The simple truth is that if everyone did the right thing, nobody would ever get tax refunds or tax bills, because you wouldn’t owe or be owed any money.

I’d like to introduce you to an extremely handy, life-changing calculator.

On this calculator, you will be able to input your annual income, and it will tell you how much tax you’re supposed to have paid by the end of this financial year (31/03/2020).

Why life-changing, you ask? Because IRD keeps a record of the taxes you have paid throughout the year, as your employer sends the information to them. If you are nearing the end of the financial year – January, February, March – and find that something seems terribly off, you can then make changes to rectify this ASAP and get things back on track.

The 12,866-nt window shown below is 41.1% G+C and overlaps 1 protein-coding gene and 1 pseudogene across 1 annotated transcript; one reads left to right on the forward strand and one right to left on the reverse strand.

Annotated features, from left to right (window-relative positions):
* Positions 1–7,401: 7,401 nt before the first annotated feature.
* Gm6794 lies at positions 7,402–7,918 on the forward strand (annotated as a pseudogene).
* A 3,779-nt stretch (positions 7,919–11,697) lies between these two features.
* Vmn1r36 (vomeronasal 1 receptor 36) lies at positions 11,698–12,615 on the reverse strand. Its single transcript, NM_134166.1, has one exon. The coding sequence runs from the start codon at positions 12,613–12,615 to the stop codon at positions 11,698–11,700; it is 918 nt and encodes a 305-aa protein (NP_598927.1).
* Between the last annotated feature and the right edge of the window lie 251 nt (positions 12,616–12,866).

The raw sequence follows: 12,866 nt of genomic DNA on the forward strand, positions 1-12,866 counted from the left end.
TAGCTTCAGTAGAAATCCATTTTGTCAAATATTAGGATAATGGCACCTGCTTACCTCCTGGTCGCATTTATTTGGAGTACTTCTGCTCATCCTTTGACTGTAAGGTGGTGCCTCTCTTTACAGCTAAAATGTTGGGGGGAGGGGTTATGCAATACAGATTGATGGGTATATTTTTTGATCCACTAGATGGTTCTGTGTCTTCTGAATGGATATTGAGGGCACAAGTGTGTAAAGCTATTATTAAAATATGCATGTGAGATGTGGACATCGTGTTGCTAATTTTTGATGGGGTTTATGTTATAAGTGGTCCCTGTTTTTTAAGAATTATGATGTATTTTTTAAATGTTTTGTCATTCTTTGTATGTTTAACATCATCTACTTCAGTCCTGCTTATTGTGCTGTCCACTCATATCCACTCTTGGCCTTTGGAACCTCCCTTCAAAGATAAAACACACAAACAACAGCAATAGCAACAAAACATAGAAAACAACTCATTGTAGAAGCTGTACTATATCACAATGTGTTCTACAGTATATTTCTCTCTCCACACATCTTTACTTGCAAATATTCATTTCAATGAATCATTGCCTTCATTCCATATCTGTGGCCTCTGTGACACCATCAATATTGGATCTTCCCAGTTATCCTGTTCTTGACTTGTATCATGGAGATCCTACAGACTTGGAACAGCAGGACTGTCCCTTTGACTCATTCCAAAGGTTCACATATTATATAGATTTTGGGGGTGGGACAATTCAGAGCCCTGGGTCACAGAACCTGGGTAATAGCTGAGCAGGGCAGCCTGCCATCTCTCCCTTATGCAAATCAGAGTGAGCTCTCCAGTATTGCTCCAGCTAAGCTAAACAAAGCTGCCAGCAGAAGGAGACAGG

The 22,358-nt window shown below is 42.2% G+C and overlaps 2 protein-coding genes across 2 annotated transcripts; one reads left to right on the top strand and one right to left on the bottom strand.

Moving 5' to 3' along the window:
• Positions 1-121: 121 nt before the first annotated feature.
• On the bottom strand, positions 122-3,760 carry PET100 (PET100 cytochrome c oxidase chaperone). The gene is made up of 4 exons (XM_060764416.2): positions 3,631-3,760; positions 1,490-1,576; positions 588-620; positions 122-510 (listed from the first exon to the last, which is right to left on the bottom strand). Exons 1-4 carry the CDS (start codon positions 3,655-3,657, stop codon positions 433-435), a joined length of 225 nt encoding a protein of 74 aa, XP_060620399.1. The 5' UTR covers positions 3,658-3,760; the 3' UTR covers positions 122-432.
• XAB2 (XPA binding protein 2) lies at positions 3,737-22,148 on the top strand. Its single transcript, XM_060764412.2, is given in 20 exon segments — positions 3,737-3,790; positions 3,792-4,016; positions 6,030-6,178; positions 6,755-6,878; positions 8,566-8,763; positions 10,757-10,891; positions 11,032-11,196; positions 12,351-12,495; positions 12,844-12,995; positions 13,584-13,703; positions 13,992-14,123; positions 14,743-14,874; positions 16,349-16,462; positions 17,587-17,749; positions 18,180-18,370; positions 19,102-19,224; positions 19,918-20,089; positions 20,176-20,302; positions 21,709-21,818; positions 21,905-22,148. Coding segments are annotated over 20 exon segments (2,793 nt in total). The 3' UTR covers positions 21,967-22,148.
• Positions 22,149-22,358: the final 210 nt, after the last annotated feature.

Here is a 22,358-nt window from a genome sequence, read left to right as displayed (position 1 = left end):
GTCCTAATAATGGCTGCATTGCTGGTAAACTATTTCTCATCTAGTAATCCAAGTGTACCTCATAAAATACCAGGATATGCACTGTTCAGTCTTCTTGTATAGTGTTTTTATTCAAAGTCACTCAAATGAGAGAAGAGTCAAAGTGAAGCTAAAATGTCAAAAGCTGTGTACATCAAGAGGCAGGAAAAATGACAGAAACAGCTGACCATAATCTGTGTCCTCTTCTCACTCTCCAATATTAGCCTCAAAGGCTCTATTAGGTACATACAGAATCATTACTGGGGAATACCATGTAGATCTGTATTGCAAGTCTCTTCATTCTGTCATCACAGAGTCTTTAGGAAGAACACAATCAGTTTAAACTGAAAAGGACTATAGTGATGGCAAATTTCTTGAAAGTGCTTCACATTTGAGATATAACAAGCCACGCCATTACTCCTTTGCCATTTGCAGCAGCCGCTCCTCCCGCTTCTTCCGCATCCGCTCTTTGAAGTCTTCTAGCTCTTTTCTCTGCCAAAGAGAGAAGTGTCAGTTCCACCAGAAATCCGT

If I was earning $50,000, I know that between 01/04/2019 and 31/03/2020, I should have paid $8020 in income tax:

50k tax

However, say at the end of the year, I’ve only paid $7020 – leaving me with a $1000 bill.

Now why would I have only paid $7020?

Simple: I gave my employer, my bank, my Kiwisaver provider, or anyone else who taxes me, the wrong tax code.

When you start a new job, you’ll be given one of these – a handy dandy IR330.

Most of you are familiar with what to do regarding your main source of income, but most people receive a tax bill because they’ve chosen the wrong secondary income tax code. You’ll see them at the bottom, here:

Secondary Income